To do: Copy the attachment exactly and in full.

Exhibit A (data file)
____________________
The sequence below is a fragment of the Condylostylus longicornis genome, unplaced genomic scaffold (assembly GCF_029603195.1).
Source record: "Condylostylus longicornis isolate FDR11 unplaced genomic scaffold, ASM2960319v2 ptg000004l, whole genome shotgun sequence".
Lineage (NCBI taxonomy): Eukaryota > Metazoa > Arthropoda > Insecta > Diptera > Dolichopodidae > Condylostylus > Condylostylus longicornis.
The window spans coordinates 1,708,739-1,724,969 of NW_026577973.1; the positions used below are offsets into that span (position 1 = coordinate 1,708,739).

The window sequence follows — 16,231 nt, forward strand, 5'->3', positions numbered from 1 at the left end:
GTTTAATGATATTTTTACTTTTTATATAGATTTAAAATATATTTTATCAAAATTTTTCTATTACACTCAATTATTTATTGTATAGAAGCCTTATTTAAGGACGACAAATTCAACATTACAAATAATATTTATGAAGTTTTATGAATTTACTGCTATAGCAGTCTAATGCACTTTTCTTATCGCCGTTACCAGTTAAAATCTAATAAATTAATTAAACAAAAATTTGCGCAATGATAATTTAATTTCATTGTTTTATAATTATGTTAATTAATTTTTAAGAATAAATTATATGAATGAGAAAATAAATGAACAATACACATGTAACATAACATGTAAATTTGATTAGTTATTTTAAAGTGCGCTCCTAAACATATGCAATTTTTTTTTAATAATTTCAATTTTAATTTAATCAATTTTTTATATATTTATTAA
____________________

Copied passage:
The sequence below is a fragment of the Condylostylus longicornis genome, unplaced genomic scaffold (assembly GCF_029603195.1).
Source record: "Condylostylus longicornis isolate FDR11 unplaced genomic scaffold, ASM2960319v2 ptg000004l, whole genome shotgun sequence".
Lineage (NCBI taxonomy): Eukaryota > Metazoa > Arthropoda > Insecta > Diptera > Dolichopodidae > Condylostylus > Condylostylus longicornis.
The window spans coordinates 1,708,739-1,724,969 of NW_026577973.1; the positions used below are offsets into that span (position 1 = coordinate 1,708,739).

The window sequence follows — 16,231 nt, forward strand, 5'->3', positions numbered from 1 at the left end:
GTTTAATGATATTTTTACTTTTTATATAGATTTAAAATATATTTTATCAAAATTTTTCTATTACACTCAATTATTTATTGTATAGAAGCCTTATTTAAGGACGACAAATTCAACATTACAAATAATATTTATGAAGTTTTATGAATTTACTGCTATAGCAGTCTAATGCACTTTTCTTATCGCCGTTACCAGTTAAAATCTAATAAATTAATTAAACAAAAATTTGCGCAATGATAATTTAATTTCATTGTTTTATAATTATGTTAATTAATTTTTAAGAATAAATTATATGAATGAGAAAATAAATGAACAATACACATGTAACATAACATGTAAATTTGATTAGTTATTTTAAAGTGCGCTCCTAAACATATGCAATTTTTTTTTAATAATTTCAATTTTAATTTAATCAATTTTTTATATATTTATTAA